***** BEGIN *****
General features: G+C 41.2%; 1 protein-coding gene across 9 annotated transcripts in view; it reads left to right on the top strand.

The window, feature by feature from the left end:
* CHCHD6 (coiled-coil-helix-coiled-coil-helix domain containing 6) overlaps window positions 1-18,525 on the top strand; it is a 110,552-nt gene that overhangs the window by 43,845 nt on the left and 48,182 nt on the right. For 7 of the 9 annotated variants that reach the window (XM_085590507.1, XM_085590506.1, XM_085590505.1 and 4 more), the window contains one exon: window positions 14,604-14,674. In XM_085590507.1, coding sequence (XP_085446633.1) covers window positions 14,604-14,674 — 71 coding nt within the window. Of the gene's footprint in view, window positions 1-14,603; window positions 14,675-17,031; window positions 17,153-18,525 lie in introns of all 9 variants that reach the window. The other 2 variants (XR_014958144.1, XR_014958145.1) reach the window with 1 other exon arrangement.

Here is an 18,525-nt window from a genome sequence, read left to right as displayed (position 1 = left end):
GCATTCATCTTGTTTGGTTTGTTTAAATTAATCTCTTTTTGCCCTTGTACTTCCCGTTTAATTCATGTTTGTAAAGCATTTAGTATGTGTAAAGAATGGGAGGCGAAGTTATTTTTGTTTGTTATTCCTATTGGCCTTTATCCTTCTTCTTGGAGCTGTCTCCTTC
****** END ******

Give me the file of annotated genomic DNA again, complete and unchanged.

General features: G+C 41.2%; 1 protein-coding gene across 9 annotated transcripts in view; it reads left to right on the top strand.

The window, feature by feature from the left end:
* CHCHD6 (coiled-coil-helix-coiled-coil-helix domain containing 6) overlaps window positions 1-18,525 on the top strand; it is a 110,552-nt gene that overhangs the window by 43,845 nt on the left and 48,182 nt on the right. For 7 of the 9 annotated variants that reach the window (XM_085590507.1, XM_085590506.1, XM_085590505.1 and 4 more), the window contains one exon: window positions 14,604-14,674. In XM_085590507.1, coding sequence (XP_085446633.1) covers window positions 14,604-14,674 — 71 coding nt within the window. Of the gene's footprint in view, window positions 1-14,603; window positions 14,675-17,031; window positions 17,153-18,525 lie in introns of all 9 variants that reach the window. The other 2 variants (XR_014958144.1, XR_014958145.1) reach the window with 1 other exon arrangement.

Here is an 18,525-nt window from a genome sequence, read left to right as displayed (position 1 = left end):
GCATTCATCTTGTTTGGTTTGTTTAAATTAATCTCTTTTTGCCCTTGTACTTCCCGTTTAATTCATGTTTGTAAAGCATTTAGTATGTGTAAAGAATGGGAGGCGAAGTTATTTTTGTTTGTTATTCCTATTGGCCTTTATCCTTCTTCTTGGAGCTGTCTCCTTC